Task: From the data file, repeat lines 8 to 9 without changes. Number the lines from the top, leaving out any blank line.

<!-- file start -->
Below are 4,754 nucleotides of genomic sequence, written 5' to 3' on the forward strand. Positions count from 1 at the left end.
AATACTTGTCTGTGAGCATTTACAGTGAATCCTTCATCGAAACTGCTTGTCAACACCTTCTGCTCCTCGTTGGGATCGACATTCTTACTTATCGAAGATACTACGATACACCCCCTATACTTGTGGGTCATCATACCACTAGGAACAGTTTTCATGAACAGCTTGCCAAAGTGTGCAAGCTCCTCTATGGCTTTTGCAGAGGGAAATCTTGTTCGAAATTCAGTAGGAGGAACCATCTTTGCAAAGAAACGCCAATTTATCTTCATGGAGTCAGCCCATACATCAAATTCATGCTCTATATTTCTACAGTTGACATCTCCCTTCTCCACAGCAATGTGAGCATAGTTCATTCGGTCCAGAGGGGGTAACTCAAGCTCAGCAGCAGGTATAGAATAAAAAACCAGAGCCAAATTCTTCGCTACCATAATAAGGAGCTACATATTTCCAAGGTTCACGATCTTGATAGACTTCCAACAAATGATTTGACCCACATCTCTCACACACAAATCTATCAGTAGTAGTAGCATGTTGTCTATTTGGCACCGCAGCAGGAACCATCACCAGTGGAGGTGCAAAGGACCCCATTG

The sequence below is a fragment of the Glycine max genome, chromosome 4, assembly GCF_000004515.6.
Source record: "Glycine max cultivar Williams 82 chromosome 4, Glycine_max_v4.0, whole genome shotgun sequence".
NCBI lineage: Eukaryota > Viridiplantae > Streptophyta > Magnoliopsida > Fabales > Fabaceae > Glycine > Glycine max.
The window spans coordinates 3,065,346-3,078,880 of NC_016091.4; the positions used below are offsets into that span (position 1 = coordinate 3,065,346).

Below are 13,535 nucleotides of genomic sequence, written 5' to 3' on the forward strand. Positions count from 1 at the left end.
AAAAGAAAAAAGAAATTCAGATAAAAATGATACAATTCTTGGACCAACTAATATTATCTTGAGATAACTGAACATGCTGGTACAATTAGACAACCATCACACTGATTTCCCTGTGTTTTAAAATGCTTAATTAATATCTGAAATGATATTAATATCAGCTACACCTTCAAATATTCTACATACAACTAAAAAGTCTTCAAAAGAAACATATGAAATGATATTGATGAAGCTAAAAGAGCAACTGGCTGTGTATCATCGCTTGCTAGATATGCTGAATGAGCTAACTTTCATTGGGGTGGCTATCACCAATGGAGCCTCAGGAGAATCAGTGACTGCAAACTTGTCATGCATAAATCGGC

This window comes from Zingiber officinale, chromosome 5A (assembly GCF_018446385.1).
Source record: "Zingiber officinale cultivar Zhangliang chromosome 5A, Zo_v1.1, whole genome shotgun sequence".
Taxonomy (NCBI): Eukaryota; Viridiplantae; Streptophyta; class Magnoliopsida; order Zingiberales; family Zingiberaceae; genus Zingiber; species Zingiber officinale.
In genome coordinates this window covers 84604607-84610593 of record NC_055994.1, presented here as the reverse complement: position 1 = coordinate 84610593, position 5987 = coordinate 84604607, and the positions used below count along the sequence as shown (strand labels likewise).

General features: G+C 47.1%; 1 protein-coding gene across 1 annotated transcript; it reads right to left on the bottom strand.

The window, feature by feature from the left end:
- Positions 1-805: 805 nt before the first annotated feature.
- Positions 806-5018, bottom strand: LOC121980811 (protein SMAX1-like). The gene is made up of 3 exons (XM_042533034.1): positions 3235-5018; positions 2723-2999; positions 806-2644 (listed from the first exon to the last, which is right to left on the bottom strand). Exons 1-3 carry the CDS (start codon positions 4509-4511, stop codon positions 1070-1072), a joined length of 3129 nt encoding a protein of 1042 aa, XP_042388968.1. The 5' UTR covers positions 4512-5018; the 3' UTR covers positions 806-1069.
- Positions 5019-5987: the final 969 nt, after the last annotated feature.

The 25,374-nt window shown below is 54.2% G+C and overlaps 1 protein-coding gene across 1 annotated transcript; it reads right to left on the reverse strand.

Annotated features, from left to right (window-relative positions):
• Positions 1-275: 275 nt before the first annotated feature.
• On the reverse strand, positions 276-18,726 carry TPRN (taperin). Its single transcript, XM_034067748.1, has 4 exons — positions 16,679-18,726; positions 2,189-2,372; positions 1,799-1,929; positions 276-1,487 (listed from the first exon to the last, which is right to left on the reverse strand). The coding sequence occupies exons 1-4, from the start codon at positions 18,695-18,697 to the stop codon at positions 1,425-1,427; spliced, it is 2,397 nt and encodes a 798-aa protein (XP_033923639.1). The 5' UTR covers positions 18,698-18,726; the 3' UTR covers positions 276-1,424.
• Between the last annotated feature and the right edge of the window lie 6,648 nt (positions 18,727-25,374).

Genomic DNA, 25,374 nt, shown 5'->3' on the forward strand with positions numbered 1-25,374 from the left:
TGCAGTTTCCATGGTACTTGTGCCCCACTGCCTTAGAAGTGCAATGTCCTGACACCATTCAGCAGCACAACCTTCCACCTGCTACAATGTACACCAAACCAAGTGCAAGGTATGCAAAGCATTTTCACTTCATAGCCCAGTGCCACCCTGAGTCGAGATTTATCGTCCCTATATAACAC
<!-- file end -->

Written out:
AAAAGAAAAAAGAAATTCAGATAAAAATGATACAATTCTTGGACCAACTAATATTATCTTGAGATAACTGAACATGCTGGTACAATTAGACAACCATCACACTGATTTCCCTGTGTTTTAAAATGCTTAATTAATATCTGAAATGATATTAATATCAGCTACACCTTCAAATATTCTACATACAACTAAAAAGTCTTCAAAAGAAACATATGAAATGATATTGATGAAGCTAAAAGAGCAACTGGCTGTGTATCATCGCTTGCTAGATATGCTGAATGAGCTAACTTTCATTGGGGTGGCTATCACCAATGGAGCCTCAGGAGAATCAGTGACTGCAAACTTGTCATGCATAAATCGGC

This window comes from Zingiber officinale, chromosome 5A (assembly GCF_018446385.1).